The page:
How to Prevent Burning Out as a Fitness Professional
I wanted to use a blog title that fit my personality more.
“Life as a Fitness Professional: See Brick Wall. Throw Face Into It. Repeat.”
But, you know, SEO and all.
Being a Personal Trainer/Coach Isn’t All Kitten Kisses and Rainbows
Forgive the nebulous tone out of the gate.
Let me be clear: I love what I do, and I wouldn’t have chosen to do it for the past 14 or so years if I didn’t gain some semblance of enjoyment from it.
[Although, truth be told, if Hollywood came knocking at my door tomorrow asking me to be the next Jason Bourne I’d peace out faster than you can say undulated periodization.]
I’ve been very fortunate and lucky (with equal parts hard work and insatiable consistency) building a career that not only provides an immense amount of pride and gratitude, but also satisfaction and sustenance.
Now, we could make the argument that being a fitness professional1 isn’t all that bad in the least. In fact, it’s pretty sweet.
I mean, you get paid to hang out in a gym all day and wear sweatpants. There’s also a low-barrier to entry, which can be good and bad.
Good in that it allows people to pursue their passion without dropping $40,000 per year on a degree. Bad in that, well, there’s a low-barrier to entry.
Additionally, I could go on forever listing all the other benefits to being a fitness professional:
- You help and inspire people on a daily basis.
- Free gym membership.
- You more or less set your own schedule.
- You can eat out of a Pyrex container and no one will judge you.
- Did I mention you get to wear sweatpants to work everyday?
- You get to wear sweatpants to work everyday.
There is a dark side, however.
While the numbers can vary, and it’s more or less an arbitrary, ball-park figure: many fitness professionals – personal trainers in particular – have a “life span” of 1-3 years.
Feeding that statistic, the average personal trainer makes roughly $32,000 per year, working a split-shift 60 hour per week schedule2 often with minimal (if any) benefits.
- Spotty health insurance
- No 401k plan. It can happen, but it’s rare.
- Limited (if any) paid vacation.
- But hey, you get to wear sweatpants.
While by no means a dirt poor scenario, there’s a reason a very finite number of fitness professionals ever hit the magical six-figure mark.
The ones that do often either work in a big city or in a very affluent area where people can afford high(er) price points. Running the math, a trainer could work a 20-hour week charging $100 per session and easily make six-figures in a year.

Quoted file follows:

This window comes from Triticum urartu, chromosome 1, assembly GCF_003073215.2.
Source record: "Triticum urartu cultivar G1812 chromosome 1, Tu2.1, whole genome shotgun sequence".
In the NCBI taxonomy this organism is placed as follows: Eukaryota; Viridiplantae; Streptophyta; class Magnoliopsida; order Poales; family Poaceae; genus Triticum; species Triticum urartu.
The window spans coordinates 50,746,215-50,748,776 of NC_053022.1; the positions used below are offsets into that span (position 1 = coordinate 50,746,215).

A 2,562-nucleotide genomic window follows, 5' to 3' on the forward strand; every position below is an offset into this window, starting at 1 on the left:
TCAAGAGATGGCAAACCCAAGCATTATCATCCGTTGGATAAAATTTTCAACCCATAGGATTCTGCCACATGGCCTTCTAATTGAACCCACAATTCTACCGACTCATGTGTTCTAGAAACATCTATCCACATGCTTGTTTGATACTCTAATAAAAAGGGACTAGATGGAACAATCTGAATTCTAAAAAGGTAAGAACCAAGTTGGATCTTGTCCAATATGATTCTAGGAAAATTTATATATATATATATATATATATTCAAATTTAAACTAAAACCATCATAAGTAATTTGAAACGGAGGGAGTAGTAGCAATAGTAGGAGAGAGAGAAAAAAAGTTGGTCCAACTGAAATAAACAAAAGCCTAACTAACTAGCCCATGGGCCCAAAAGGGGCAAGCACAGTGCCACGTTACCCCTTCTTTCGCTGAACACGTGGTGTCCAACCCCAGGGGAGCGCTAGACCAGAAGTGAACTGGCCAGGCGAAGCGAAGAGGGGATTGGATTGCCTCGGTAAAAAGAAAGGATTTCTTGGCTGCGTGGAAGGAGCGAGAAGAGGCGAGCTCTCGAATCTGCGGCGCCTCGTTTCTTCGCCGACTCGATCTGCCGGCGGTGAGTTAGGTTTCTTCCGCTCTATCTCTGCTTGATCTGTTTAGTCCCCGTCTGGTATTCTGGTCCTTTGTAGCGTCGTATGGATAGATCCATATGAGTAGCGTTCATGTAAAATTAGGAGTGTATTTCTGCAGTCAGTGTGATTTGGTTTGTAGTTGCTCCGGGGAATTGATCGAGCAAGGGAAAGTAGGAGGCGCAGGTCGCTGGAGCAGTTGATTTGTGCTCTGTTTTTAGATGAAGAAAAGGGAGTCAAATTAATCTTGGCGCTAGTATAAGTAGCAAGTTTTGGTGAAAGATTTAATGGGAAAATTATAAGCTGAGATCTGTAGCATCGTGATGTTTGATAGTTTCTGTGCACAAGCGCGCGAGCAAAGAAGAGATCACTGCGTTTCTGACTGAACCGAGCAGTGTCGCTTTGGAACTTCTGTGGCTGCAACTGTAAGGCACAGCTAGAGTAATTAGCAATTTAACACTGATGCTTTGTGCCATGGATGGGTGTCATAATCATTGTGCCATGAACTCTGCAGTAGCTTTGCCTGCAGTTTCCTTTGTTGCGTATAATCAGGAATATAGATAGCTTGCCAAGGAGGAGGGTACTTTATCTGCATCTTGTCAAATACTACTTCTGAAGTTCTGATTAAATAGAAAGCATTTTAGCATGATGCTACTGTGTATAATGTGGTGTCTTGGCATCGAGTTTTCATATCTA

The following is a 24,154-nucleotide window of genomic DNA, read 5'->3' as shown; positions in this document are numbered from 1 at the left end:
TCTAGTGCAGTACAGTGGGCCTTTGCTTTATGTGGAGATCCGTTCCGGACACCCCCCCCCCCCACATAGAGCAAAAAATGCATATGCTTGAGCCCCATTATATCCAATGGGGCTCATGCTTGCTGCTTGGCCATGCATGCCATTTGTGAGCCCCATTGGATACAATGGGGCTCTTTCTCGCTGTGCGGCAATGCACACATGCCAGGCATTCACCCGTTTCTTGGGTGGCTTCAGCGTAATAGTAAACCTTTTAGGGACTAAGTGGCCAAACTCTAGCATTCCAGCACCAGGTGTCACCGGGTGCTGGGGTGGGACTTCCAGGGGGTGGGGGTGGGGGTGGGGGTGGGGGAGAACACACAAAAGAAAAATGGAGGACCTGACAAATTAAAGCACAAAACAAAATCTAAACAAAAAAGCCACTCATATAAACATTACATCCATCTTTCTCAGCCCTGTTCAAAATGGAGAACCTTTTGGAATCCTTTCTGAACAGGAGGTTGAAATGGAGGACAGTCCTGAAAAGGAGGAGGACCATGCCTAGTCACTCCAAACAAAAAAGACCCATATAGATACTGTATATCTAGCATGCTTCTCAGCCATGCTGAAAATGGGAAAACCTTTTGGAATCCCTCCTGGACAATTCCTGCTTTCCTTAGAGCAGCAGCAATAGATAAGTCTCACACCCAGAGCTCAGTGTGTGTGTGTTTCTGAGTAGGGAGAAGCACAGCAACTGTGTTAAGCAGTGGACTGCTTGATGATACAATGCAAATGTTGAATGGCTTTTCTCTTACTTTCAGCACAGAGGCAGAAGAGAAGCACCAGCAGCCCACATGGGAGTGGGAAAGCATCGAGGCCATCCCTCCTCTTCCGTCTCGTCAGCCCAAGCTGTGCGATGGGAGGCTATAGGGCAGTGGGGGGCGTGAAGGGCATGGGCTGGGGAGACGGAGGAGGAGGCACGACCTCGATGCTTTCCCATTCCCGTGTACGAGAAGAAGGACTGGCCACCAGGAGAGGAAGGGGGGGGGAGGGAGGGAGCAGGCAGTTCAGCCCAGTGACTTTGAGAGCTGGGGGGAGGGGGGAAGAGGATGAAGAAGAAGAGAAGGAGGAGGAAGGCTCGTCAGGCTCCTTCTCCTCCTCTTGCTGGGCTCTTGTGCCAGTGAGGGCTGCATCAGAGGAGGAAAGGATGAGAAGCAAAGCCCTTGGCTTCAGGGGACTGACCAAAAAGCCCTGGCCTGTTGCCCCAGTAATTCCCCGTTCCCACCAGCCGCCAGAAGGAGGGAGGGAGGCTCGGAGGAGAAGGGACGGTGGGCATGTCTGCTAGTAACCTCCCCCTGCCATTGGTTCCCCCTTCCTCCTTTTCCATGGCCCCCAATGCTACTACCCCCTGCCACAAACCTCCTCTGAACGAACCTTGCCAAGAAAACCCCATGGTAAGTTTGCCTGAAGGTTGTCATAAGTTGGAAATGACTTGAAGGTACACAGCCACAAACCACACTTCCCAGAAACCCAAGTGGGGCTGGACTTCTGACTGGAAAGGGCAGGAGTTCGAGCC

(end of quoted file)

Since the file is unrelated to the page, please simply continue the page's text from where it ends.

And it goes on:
However, that’s not realistic for most.
Not many can charge $100 per hour ($40-$50 is more like it), and not many are taking 100% of the profit. I.e., for those working out of a commercial gym, it’s often standard they take 30-50% of the cut (depending on what kind of “tier system” implemented).3
Not only that, cost of living has to be taken into consideration. Sure, trainers living in a more urban area can charge more, but they’re also paying $2000 per month for a closet-sized apartment and $16 for a burger.
Another thing to consider is this:
This is NOT a “Demand” Career
Being a fitness professional means you’re in the service industry. How many people in the service industry do you know who are making bank?
Not only that…it’s not a “demand” career.
There’s always going to be a demand for funeral home directors and doctors.4 Personal trainers and strength coaches? Not so much.
When the economy is stagnant people have a tendency to chop off what’s expendable. If it’s a matter of putting food on the table or paying someone 2x per week to take them through a killer front squat Tabata circuit while balancing on two kettlebells, what do you think is going to win out?
So, what can be done to not burn out and set the odds in your favor?
First: read THIS. <—The holy grail isn’t necessarily owning your own gym.
1) Grind, Hustle, [Insert Motivational Word Here]
To be honest, I hate the connotation of “grinding” or “hustling.” Every time I see a Tweet or Facebook status of someone saying how they’re up early “grinding” or how much they’re” hustling,” I want to wash my face with broken glass.
I get it, though. You’re reading anything and everything Gary Vaynerchuk puts in print or paper and you’re listening to all of his podcasts.
I am too. He’s the man. And I’d be remiss not to point any entrepreneur-minded person in his direction.
I don’t want to be Gary Vee, and I don’t think Gary Vee wants you to be Gary Vee either. He works….all……the…….time.
Even he will admit he’s an outlier when it comes to work ethic and loving the grind.
There IS a degree of grinding and hustling that’s inherently conjoined to the fitness industry.
We work when others don’t.
Too, it’s a very, very, VERY saturated market….and you better bet your ass you need to do something to separate yourself from the masses (and by extension, begin to build a brand).
Being epically good at what you do is step #1.